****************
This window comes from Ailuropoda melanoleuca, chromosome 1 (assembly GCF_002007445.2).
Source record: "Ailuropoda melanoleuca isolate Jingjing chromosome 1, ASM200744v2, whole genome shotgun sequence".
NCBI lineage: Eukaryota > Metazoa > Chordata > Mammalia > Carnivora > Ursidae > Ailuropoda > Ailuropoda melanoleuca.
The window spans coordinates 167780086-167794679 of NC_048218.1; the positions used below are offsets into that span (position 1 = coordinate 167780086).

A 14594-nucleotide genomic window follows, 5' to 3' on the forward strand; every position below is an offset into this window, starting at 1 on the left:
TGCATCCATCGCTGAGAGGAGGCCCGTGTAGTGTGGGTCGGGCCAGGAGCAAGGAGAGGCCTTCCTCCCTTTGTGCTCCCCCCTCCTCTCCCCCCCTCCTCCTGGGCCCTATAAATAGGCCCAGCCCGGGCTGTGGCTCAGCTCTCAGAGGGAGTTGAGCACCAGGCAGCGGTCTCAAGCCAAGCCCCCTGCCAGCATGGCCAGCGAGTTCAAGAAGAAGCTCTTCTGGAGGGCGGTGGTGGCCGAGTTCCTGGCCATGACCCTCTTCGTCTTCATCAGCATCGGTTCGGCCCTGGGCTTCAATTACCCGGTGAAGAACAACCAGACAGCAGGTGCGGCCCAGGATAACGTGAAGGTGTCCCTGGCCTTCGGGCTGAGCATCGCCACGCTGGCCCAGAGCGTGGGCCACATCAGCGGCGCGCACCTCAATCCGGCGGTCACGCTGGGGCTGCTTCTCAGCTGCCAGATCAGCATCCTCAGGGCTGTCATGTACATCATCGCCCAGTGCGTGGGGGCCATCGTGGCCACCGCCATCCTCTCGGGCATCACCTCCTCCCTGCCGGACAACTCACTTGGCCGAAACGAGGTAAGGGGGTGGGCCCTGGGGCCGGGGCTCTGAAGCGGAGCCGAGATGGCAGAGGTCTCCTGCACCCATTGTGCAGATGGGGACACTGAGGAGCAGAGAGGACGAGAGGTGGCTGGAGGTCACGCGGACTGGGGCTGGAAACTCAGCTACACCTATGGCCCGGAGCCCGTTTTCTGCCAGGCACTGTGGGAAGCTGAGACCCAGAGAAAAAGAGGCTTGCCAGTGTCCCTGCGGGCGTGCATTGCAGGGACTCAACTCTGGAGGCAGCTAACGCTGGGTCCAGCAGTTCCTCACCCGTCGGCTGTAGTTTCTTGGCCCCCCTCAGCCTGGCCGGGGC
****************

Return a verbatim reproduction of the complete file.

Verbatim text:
This window comes from Ailuropoda melanoleuca, chromosome 1 (assembly GCF_002007445.2).
Source record: "Ailuropoda melanoleuca isolate Jingjing chromosome 1, ASM200744v2, whole genome shotgun sequence".
NCBI lineage: Eukaryota > Metazoa > Chordata > Mammalia > Carnivora > Ursidae > Ailuropoda > Ailuropoda melanoleuca.
The window spans coordinates 167780086-167794679 of NC_048218.1; the positions used below are offsets into that span (position 1 = coordinate 167780086).

A 14594-nucleotide genomic window follows, 5' to 3' on the forward strand; every position below is an offset into this window, starting at 1 on the left:
TGCATCCATCGCTGAGAGGAGGCCCGTGTAGTGTGGGTCGGGCCAGGAGCAAGGAGAGGCCTTCCTCCCTTTGTGCTCCCCCCTCCTCTCCCCCCCTCCTCCTGGGCCCTATAAATAGGCCCAGCCCGGGCTGTGGCTCAGCTCTCAGAGGGAGTTGAGCACCAGGCAGCGGTCTCAAGCCAAGCCCCCTGCCAGCATGGCCAGCGAGTTCAAGAAGAAGCTCTTCTGGAGGGCGGTGGTGGCCGAGTTCCTGGCCATGACCCTCTTCGTCTTCATCAGCATCGGTTCGGCCCTGGGCTTCAATTACCCGGTGAAGAACAACCAGACAGCAGGTGCGGCCCAGGATAACGTGAAGGTGTCCCTGGCCTTCGGGCTGAGCATCGCCACGCTGGCCCAGAGCGTGGGCCACATCAGCGGCGCGCACCTCAATCCGGCGGTCACGCTGGGGCTGCTTCTCAGCTGCCAGATCAGCATCCTCAGGGCTGTCATGTACATCATCGCCCAGTGCGTGGGGGCCATCGTGGCCACCGCCATCCTCTCGGGCATCACCTCCTCCCTGCCGGACAACTCACTTGGCCGAAACGAGGTAAGGGGGTGGGCCCTGGGGCCGGGGCTCTGAAGCGGAGCCGAGATGGCAGAGGTCTCCTGCACCCATTGTGCAGATGGGGACACTGAGGAGCAGAGAGGACGAGAGGTGGCTGGAGGTCACGCGGACTGGGGCTGGAAACTCAGCTACACCTATGGCCCGGAGCCCGTTTTCTGCCAGGCACTGTGGGAAGCTGAGACCCAGAGAAAAAGAGGCTTGCCAGTGTCCCTGCGGGCGTGCATTGCAGGGACTCAACTCTGGAGGCAGCTAACGCTGGGTCCAGCAGTTCCTCACCCGTCGGCTGTAGTTTCTTGGCCCCCCTCAGCCTGGCCGGGGC